Last week, the latest NASA mission to Mars, the Mars 2020 Perseverance Rover, launched successfully from the Kennedy Space Center, Florida. Over the next 7 months, the rover will make its way to the Red Planet. It will land in Jezero crater on 18th February 2021. The mission is known as Mars 2020, due to the fact the mission would make use of the 2020 launch window to Mars. Every 26 months, there is a launch window that allows for the shortest possible travel time to Mars. This year, there are 3 missions making use of this window, Mars 2020 (USA), Tianwen-1 (China) and Hope Orbiter (UAE). ESA and Roscomos had also hoped to send the Rosalind Frankin rover but it has been delayed due to issues with parachutes and COVID-19. The rover was named Perseverance by Alexander Mather, after a competition where the public could submit suggestions.
The objectives of the mission are look for signs of past and present life on Mars. It will look to find bio-signature of past life in the rock on Mars. The mission will also aim to collect soil and rock cores, storing them in tubes which will eventually be picked up by a sample return mission and returned to Earth. These will be analysed in labs here on Earth, which have much better equipment than we can send on a rover. As well as collecting samples and looking for signs of past life the rover has a number of technology demonstrations which will aid future missions, both robotic and manned.
One of the technology demonstrations is called Ingenuity and is a small helicopter. This will be the first time that an aircraft will fly on another planet. The plan is that a helicopter such as Ingenuity could allow Perseverance and future missions to scout potential driving routes from the air. Another technology demonstration is called the Mars Oxygen ISRU Experiment (MOXIE). This experiment will attempt to convert a small amount of CO2 from the Martian atmosphere to Oxygen. This is something that will be vital to future human exploration of Mars. We won’t be able to carry all of the resources needed for a long duration stay on Mars so utilizing resources that are already available will be very important.
The instruments onboard Perseverance are;
- Mastcam-Z – Panoramic cameras for navigation, imaging and studying geological features.
- MEDA – Weather station that will track martian weather including dust and clouds.
- PIXL – X-ray spectrometer which will be used to find the chemical composition of rocks on the surface.
- RIMFAX – Ground penetrating radar that will allow the rover see the layers beneath the surface.
- SHERLOC – Ultraviolet spectrometer and microscopic camera. It will help identify rocks with organics so they can be collected for the sample return misson.
- SuperCam – Laser micro camera which zaps the rock with a laser so it can determine it’s chemistry from the resulting plasma.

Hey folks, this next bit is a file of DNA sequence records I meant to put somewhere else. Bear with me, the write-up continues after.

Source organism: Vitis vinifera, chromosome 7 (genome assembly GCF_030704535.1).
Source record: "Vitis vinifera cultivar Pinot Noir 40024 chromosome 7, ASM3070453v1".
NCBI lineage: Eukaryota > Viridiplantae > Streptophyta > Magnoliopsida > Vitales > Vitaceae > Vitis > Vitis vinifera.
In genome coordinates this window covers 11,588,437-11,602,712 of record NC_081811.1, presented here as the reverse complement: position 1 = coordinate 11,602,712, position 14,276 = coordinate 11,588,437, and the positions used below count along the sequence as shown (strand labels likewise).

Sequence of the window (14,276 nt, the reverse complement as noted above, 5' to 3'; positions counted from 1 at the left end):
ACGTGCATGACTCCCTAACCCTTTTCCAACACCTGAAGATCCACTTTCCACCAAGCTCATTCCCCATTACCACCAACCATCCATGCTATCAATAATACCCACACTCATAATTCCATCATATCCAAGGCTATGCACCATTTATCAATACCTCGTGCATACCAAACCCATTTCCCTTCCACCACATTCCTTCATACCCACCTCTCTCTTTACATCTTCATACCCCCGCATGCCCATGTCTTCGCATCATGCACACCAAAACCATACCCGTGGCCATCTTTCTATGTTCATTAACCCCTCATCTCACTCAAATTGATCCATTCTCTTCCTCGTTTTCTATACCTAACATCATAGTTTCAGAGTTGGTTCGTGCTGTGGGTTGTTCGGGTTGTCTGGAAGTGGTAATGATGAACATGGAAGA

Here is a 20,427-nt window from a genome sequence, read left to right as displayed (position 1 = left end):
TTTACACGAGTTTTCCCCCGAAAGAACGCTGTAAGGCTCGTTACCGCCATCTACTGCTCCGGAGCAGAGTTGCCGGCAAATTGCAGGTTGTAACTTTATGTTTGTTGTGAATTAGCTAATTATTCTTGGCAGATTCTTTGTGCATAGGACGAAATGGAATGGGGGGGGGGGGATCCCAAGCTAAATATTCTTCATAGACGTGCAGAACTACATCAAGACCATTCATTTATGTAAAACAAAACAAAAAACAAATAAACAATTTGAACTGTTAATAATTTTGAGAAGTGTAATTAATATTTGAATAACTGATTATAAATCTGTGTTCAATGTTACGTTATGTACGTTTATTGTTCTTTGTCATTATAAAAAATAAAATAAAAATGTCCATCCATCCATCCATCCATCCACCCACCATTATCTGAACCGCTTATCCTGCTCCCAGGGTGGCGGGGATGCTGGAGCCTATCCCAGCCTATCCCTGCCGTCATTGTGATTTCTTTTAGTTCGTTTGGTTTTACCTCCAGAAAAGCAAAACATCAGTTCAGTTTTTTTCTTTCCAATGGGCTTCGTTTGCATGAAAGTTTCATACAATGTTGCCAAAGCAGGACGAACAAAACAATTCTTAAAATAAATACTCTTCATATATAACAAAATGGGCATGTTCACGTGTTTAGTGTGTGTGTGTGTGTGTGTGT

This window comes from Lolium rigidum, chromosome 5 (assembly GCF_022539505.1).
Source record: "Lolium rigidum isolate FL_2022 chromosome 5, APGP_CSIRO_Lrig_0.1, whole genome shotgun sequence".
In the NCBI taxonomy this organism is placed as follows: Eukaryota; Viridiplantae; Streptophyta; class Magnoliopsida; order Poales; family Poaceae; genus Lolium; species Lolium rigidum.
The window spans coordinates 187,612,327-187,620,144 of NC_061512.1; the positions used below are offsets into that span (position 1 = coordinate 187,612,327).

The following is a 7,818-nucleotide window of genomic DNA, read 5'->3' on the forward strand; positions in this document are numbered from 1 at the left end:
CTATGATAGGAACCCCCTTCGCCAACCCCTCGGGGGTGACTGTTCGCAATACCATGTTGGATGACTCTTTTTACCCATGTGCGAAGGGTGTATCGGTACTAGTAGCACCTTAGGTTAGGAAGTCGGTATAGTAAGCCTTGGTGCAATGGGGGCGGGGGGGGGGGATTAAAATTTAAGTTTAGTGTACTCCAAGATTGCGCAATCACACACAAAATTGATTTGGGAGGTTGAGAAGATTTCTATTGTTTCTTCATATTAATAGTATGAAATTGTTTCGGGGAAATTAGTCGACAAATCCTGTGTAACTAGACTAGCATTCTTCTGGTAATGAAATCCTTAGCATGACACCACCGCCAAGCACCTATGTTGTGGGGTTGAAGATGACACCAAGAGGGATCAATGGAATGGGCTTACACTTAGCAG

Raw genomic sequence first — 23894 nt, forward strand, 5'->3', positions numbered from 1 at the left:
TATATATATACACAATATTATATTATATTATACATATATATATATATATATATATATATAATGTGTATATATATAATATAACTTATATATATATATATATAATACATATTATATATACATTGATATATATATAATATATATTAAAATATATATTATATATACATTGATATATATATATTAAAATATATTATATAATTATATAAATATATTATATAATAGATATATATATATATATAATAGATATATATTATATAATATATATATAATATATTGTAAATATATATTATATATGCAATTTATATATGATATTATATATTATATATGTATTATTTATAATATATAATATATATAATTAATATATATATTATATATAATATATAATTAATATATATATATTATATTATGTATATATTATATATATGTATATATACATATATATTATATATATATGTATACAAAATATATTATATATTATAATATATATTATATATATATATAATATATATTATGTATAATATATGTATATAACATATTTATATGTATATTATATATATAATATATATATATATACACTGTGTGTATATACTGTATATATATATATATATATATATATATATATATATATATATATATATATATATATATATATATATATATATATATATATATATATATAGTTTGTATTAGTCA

In addition to the instruments, Perseverance carries 23 cameras to record the mission, aid in navigation and collect science data. This will be the first time we will have HD footage of a landing on Mars by way of cameras aboard the descent stage. The rover also has a microphone and will be the first spacecraft to record audio from the surface of Mars.
Mars 2020 launched on an Atlas V rocket from the Kennedy Space Center in Florida on 30th July 2020. It is currently in the cruise stage of its journey to the Red Planet. During this stage, the rover is housed inside a protective cover called the aeroshell. This is attached to the cruise stage which will power and guide the spacecraft on its journey. In the image below, you can see the cruise stage at the top, suspended by cables and the white aeroshell below.
The journey to Mars 2020 takes 7 months and the landing is scheduled to take place on 21st February 2021. The landing on Mars is one of the most risky parts of the mission. The landing sequence is as follows;
- 10 mins before the spacecraft reaches the atmosphere, the cruise stage will separate.
- The spacecraft, with the heat shield to the front, enters the atmosphere. The friction from the atmosphere will cause the heat shield to heat to 2100 degrees C, while slowing the spacecraft down.
- 11 km above the ground the parachute will deploy, slowing the spacecraft further.
- 8 km above the ground, the heat shield drops off as it is no longer needed. This exposes the radar equipment so that the spacecraft can calculate its speed and altitude.
- 80 seconds later the the rover and decent stage releases from the aeroshell and parachute. The rover will then free fall for a few seconds.
- 8 retro rockets then fire to show the fall of the rover. These rockets slow the descent of the rocket to 2.7 km per hour.
- About 7.5 metres above the ground, the rover will be lowered by cables from the descent stage.
- Once the wheels of the rover touch the surface, the rover will send a signal through the umbilical cable back to the descent stage. Once this is received the cables are cut and the descent stage will fly off to a crash landing site some distance away.
You can see an animation of the decent stage here. https://mars.nasa.gov/mars2020/timeline/landing/
Mars 2020 also carried on board 3 silicone chips that were etched with nearly 11 million names of people from around the world who submitted their name to be sent to Mars. Mars 2020 launched during the COVID-19 pandemic and the mission team attached a small plaque to honor the healthcare staff working during the pandemic.